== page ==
Five Hundred Years of Chaucer Criticism and Allusion 1357-1900, Volume 3

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Caroline Frances Eleanor Spurgeon
The University Press, 1925

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Page 94 - I have waded through Mr. Tyrrwhit's most tedious notes to the "Canterbury Tales," for a true Antiquary can still be zealous to settle the genuine shape of a lump of mineral from which Dryden extracted all the gold, and converted [it] into beautiful medals.
Page 54 - IN Bath a wanton wife did dwell, As Chaucer he doth write, Who did in pleasure spend her days, In many a fond delight. Upon a time...
Page 102 - It is worth while here to observe, that the affecting parts of Chaucer are almost always expressed in language pure and universally intelligible even to this day.
Page 102 - In defence of my opinion about the nightingales, I find Chaucer, — who of all poets seems to have been the fondest of the singing of birds, — calls it a merry note...
Page 88 - Birch, Thomas. The Heads of Illustrious Persons of Great Britain, engraven by Mr. Houbraken and Mr. Vertue. With their lives and characters by Thomas Birch.
Page 52 - Not manie Chawcers, or Lidgates, Gowers, or Occleues, Surries, or Heywoods, in those dayes : & how few Aschams or Phaers, Sidneys or Spensers, Warners or Daniels, Siluesters or Chapmans, in this pregnant age. But when shall we tast the preserued dainties of Sir Edward Dier, Sir Walter Raleigh, 'M. Secretarie...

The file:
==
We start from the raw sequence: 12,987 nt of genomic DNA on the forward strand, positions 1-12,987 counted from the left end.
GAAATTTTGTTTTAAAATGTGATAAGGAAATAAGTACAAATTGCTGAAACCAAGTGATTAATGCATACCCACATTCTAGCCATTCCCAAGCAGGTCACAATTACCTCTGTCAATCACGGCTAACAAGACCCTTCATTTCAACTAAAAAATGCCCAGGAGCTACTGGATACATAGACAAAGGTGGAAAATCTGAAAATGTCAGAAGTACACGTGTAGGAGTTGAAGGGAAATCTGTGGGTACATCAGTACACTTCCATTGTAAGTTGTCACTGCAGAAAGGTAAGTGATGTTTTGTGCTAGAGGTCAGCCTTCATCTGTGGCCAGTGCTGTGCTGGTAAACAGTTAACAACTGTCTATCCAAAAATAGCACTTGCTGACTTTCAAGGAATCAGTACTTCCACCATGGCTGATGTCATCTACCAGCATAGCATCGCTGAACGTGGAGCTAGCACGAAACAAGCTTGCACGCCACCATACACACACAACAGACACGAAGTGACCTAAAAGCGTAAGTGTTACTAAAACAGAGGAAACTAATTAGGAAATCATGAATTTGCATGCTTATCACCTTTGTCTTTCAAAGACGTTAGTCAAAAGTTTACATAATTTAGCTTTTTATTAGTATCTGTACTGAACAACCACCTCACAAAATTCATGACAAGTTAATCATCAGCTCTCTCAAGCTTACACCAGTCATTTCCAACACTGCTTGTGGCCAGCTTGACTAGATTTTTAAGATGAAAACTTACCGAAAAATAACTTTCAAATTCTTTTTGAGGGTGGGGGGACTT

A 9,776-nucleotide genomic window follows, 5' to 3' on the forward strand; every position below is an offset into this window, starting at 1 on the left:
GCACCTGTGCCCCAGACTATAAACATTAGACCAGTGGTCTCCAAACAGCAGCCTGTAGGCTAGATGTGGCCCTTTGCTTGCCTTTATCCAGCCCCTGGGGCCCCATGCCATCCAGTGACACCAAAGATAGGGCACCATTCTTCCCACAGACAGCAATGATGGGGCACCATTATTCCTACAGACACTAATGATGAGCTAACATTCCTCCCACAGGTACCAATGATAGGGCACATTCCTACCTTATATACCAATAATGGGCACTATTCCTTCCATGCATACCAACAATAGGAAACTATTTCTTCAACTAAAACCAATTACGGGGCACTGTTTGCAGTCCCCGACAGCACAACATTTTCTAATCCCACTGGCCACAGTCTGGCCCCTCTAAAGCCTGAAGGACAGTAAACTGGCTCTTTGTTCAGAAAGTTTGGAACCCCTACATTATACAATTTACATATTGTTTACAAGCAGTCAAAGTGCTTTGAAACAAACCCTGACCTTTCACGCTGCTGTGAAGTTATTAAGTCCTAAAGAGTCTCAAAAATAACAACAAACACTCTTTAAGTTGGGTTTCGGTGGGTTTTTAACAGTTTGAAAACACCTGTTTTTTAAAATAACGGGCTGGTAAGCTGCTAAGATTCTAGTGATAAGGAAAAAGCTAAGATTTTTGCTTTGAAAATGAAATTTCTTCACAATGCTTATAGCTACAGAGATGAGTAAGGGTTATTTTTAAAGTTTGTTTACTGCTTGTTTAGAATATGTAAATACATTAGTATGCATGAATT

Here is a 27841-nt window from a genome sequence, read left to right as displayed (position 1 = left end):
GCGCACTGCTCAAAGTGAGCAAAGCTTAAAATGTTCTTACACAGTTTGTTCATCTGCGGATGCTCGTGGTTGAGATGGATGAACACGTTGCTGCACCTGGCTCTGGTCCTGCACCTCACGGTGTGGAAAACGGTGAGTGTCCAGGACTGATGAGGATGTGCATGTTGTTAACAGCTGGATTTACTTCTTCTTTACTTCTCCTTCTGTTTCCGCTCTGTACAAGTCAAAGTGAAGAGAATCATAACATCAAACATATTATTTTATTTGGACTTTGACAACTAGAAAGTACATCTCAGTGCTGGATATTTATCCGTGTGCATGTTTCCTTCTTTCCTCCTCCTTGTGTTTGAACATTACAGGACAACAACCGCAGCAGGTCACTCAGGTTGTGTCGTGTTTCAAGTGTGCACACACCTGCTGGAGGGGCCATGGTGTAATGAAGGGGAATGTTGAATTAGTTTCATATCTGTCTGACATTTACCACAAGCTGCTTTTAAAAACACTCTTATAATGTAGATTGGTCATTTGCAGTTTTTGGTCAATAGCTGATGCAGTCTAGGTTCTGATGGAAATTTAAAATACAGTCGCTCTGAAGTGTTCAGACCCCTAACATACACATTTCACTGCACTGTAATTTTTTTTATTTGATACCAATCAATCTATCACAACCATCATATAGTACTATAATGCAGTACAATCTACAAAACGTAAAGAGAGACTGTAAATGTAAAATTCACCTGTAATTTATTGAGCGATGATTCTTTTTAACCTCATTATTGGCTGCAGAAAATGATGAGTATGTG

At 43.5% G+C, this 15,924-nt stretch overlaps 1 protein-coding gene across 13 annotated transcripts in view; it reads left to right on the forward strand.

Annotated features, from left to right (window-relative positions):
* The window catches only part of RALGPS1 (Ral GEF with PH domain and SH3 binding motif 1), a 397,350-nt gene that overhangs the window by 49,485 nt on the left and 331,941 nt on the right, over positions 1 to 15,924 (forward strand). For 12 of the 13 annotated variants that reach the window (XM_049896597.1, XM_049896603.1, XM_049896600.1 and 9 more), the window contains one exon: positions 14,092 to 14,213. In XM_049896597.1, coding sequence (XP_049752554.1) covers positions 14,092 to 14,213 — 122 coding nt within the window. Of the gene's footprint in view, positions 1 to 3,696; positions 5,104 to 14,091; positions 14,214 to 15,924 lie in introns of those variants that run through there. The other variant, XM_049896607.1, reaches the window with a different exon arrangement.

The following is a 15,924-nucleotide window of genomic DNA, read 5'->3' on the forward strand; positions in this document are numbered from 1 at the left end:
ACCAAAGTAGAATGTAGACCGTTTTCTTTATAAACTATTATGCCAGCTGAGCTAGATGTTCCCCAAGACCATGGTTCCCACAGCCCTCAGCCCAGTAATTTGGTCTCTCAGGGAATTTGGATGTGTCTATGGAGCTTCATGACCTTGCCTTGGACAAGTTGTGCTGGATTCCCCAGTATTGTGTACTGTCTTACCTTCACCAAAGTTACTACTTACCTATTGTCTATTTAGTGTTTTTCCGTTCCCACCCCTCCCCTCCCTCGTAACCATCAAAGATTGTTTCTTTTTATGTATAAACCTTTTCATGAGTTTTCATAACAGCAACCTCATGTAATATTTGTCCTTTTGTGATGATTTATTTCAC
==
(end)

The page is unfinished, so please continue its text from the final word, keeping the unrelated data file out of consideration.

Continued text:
Page 108 - The moon shines bright; in such a night as this, When the sweet wind did gently kiss the trees And they did make no noise, in such a night Troilus methinks mounted the Troyan walls And sighed his soul toward the Grecian tents, Where Cressid lay that night.
Page 105 - In all ages of our literary history it seems to have been considered almost as an essential part of a poet's duty to give up some pages to Scriptural story, or to the praise of his Maker, how remote soever from anything like religion the general strain of his writings might be. Witness the "Lamentation of Mary Magdalene" in the works of Chaucer, and the beautiful legend of " Hew of Lincoln," which he has inserted in the " Canterbury Tales ;" witness also the hymns of Ben Jonson.
Page 4 - So wolde god, that my symple connyng Ware sufficiaunt this goodly flour to prayse, For as to me ys non so ryche a thyng That able were this flour to countirpayse, O noble Chaucer, passyd ben thy dayse, Off poetrye ynamyd worthyest, And of makyng in alle othir days the best.
Page 74 - I find the first mention of this proverb in our English Ennius, Chaucer, in his Proeme to the Cook— "And many a Jack of Dover he had sold, Which had been two times hot, and two times cold.

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